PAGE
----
Raising/ Leavening Process

Raising agents play a very important role in baking to achieve the right texture of baked goods.

It is a substance or process which helps to generate, release or entrap steam, gas (CO2, NH3), or air in a dough or batter either during cooking or mixing to increase the volume or surface area of those in order to get a lighter product after baking or cooking.

Types of Raising/Leavening agents or process

Biological Raising agent

Chemical Raising agent

Natural Raising agent

Mechanical Raising agent

The combination method of Raising


Yeast is known as a biological raising agent in the bakery, which is mainly used for different fermented dough and batters mainly in bread.

Saccharomyces cerevisae is the biological name for the most used yeast in the industry which is also known as Baker’s or Brewer’s Yeast.

Yeast is a single-celled fungus, capable of reproduction by a budding process in presence of four elements: moisture, food, air, and warmth, yeast can be kept alive but inactive by removing any of that one. The main purpose of using yeast in baking is to serve as a catalyst in the process of fermentation.

When all the four criteria are present yeast converts carbohydrates into CO2 and ethyl alcohol (C2H5OH) with the help of four enzymes. These enzymes help to convert complex sugar into simple sugar and then also convert simple sugar to CO2 and alcohol.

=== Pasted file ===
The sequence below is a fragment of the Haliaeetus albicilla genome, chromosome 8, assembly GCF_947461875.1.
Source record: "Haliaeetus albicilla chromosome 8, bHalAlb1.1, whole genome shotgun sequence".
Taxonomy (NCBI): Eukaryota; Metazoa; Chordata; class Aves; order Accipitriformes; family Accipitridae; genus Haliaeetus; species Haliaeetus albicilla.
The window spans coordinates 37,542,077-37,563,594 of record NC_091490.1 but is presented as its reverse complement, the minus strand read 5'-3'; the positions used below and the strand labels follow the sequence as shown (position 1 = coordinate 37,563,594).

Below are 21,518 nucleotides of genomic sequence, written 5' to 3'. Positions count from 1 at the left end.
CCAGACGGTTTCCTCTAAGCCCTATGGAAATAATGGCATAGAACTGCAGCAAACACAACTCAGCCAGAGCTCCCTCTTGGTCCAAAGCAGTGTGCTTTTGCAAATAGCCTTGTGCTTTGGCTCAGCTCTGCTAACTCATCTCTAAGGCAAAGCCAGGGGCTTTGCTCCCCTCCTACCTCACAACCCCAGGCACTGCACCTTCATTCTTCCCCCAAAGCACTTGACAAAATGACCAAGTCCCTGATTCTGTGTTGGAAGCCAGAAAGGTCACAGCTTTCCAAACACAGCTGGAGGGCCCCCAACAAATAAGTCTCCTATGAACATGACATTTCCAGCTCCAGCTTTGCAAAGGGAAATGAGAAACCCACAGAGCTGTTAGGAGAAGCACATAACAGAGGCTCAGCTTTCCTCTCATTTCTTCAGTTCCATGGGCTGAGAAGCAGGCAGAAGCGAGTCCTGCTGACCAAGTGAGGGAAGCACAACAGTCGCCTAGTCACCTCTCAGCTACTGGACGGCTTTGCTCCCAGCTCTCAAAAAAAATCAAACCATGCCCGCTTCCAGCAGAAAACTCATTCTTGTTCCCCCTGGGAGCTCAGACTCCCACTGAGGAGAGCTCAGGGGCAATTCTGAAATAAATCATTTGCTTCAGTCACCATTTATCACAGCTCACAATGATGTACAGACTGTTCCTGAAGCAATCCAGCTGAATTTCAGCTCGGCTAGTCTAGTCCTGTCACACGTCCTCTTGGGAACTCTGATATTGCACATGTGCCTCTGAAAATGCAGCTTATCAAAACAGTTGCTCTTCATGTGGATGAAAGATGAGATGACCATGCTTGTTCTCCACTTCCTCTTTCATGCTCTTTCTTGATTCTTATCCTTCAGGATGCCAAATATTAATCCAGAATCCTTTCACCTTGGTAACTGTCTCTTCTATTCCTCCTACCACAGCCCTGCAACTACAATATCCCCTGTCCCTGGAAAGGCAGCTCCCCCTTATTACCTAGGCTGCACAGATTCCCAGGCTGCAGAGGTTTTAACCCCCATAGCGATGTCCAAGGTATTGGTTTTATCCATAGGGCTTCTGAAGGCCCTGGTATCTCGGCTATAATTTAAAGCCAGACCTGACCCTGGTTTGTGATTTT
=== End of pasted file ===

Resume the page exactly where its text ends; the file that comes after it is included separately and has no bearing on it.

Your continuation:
Converts maltose to dextrose



Inverts cane and beet sugar/sucrose to dextrose or fructose



Converts inverted sugar and dextrose to CO2 & C2H5OH



Converts fats to fatty acids



Softens flour protein i.e. gluten to give better stretch-ability.

CO2 is the primary raising gas that enhances the volume of yeasted bread, and the alcohol evaporates during the baking process leaving behind a delicious flavour and distinctive bread aroma. The activity of the yeast can be controlled by the addition of salt.

Yeast works best in the temperature range of 35o to 450 C and it completely dies temperature above 65o C.

Types of Yeast available in the market:

FRESH/WET/COMPRESSED YEAST: It is sold in cake form. It has a beige colour, crumbly texture, and smell like overripe or slightly rotten pineapple. In fresh yeast the warmth has been removed by freezing to make it inactive. This contains 40% yeast and 60% moisture. The shelf life of this yeast is 10-14 days in the refrigerator. Freezing of this yeast is not recommended as water can become frozen and expanded to rupture the yeast cells. When fresh yeast gets spoiled it becomes dark in color and soft as it loses the ability to hold moisture.